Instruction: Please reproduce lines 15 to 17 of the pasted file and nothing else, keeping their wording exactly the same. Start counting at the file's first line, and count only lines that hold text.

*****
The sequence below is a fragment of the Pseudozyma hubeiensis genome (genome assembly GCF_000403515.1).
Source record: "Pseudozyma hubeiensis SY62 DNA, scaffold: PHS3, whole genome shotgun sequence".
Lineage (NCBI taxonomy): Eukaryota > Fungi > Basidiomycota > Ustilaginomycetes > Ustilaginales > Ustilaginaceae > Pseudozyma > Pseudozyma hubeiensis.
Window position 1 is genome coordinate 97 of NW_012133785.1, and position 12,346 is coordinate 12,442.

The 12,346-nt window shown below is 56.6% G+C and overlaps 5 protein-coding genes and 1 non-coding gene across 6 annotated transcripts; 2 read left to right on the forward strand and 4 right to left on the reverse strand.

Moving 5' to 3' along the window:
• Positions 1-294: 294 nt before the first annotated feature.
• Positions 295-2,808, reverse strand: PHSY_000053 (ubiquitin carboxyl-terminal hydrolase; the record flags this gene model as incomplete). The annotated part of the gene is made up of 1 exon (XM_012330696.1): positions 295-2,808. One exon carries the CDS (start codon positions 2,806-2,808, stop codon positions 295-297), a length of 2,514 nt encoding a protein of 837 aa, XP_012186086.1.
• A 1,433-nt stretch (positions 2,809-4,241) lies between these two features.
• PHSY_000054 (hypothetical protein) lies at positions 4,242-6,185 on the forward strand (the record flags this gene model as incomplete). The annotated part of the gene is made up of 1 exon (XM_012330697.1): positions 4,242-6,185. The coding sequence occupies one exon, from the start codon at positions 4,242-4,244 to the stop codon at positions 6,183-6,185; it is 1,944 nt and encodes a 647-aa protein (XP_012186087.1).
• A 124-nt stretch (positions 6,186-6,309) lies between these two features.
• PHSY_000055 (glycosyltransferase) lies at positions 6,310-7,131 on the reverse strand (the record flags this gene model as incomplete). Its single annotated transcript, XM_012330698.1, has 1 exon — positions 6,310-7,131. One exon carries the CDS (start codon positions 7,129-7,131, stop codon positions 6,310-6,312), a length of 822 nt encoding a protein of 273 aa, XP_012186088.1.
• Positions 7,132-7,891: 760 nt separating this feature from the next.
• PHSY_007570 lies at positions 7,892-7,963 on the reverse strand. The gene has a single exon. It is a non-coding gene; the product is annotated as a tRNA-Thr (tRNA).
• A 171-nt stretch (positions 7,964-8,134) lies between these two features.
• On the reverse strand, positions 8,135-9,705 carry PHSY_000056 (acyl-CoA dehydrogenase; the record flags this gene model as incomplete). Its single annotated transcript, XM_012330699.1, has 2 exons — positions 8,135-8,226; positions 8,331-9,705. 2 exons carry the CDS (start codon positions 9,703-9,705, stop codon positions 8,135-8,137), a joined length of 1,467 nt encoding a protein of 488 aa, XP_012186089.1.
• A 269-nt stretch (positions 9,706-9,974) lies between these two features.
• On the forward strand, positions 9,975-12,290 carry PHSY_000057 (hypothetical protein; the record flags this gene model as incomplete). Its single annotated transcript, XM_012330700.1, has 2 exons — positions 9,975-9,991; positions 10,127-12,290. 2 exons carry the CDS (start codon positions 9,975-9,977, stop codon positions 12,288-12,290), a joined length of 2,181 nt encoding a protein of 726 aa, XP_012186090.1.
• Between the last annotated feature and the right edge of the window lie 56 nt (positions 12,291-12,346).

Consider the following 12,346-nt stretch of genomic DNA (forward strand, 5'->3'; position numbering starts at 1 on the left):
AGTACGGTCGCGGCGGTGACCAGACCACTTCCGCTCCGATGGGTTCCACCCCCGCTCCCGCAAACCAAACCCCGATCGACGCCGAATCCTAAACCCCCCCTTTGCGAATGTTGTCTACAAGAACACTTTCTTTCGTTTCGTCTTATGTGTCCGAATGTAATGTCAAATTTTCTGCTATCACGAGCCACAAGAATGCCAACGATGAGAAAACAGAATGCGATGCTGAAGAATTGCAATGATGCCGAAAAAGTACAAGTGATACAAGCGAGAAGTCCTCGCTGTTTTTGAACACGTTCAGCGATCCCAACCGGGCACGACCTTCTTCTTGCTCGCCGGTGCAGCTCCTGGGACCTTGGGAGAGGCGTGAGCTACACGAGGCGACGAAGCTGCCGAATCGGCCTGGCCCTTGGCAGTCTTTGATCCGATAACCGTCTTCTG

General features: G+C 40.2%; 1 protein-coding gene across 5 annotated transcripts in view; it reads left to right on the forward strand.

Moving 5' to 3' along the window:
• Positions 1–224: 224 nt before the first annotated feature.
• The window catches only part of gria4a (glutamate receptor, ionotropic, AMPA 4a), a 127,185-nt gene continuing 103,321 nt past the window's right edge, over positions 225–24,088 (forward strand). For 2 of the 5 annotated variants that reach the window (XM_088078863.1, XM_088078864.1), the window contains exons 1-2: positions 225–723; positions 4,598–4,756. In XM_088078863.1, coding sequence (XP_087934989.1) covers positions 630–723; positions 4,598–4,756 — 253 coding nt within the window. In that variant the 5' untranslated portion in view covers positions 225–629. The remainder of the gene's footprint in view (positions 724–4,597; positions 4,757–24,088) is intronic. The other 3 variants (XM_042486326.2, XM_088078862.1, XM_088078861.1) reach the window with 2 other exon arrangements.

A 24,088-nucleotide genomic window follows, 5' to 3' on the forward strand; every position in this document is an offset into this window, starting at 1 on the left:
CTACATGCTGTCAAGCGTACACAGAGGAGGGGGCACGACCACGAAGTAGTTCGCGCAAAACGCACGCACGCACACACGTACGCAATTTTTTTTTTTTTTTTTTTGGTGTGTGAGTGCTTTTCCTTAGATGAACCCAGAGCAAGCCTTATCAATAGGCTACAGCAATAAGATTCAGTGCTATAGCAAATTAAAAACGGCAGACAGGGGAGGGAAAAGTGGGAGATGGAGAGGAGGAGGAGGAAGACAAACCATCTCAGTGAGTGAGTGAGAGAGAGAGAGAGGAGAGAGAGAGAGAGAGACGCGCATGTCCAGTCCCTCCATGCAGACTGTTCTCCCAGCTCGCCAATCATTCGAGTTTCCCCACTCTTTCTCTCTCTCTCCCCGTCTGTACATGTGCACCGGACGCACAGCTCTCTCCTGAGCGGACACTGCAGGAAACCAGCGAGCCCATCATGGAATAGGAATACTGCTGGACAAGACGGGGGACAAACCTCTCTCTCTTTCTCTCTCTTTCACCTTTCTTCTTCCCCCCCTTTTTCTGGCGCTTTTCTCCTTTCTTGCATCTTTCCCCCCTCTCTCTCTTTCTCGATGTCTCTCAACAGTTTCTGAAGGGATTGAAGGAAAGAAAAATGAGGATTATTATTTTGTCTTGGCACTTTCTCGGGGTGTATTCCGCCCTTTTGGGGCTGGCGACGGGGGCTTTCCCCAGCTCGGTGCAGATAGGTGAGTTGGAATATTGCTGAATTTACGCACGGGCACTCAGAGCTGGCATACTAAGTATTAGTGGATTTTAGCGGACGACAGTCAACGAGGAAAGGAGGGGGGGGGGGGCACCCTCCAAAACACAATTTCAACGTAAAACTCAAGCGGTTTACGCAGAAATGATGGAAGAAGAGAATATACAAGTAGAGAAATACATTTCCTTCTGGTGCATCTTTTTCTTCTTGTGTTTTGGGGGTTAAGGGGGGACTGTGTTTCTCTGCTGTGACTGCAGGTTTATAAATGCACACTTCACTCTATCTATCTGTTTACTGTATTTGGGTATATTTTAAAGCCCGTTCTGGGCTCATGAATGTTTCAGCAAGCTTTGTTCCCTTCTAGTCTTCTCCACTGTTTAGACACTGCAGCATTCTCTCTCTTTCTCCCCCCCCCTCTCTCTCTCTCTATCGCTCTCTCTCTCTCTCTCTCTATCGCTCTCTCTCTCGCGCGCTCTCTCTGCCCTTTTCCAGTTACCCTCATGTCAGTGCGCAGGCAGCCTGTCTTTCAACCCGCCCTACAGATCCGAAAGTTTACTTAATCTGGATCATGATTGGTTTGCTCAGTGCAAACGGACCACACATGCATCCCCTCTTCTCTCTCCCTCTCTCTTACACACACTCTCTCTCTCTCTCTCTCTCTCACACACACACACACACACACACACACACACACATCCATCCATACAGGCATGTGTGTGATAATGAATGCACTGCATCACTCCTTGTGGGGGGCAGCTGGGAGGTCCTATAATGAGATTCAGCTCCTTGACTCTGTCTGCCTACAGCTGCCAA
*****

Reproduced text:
• A 171-nt stretch (positions 7,964-8,134) lies between these two features.
• On the reverse strand, positions 8,135-9,705 carry PHSY_000056 (acyl-CoA dehydrogenase; the record flags this gene model as incomplete). Its single annotated transcript, XM_012330699.1, has 2 exons — positions 8,135-8,226; positions 8,331-9,705. 2 exons carry the CDS (start codon positions 9,703-9,705, stop codon positions 8,135-8,137), a joined length of 1,467 nt encoding a protein of 488 aa, XP_012186089.1.
• A 269-nt stretch (positions 9,706-9,974) lies between these two features.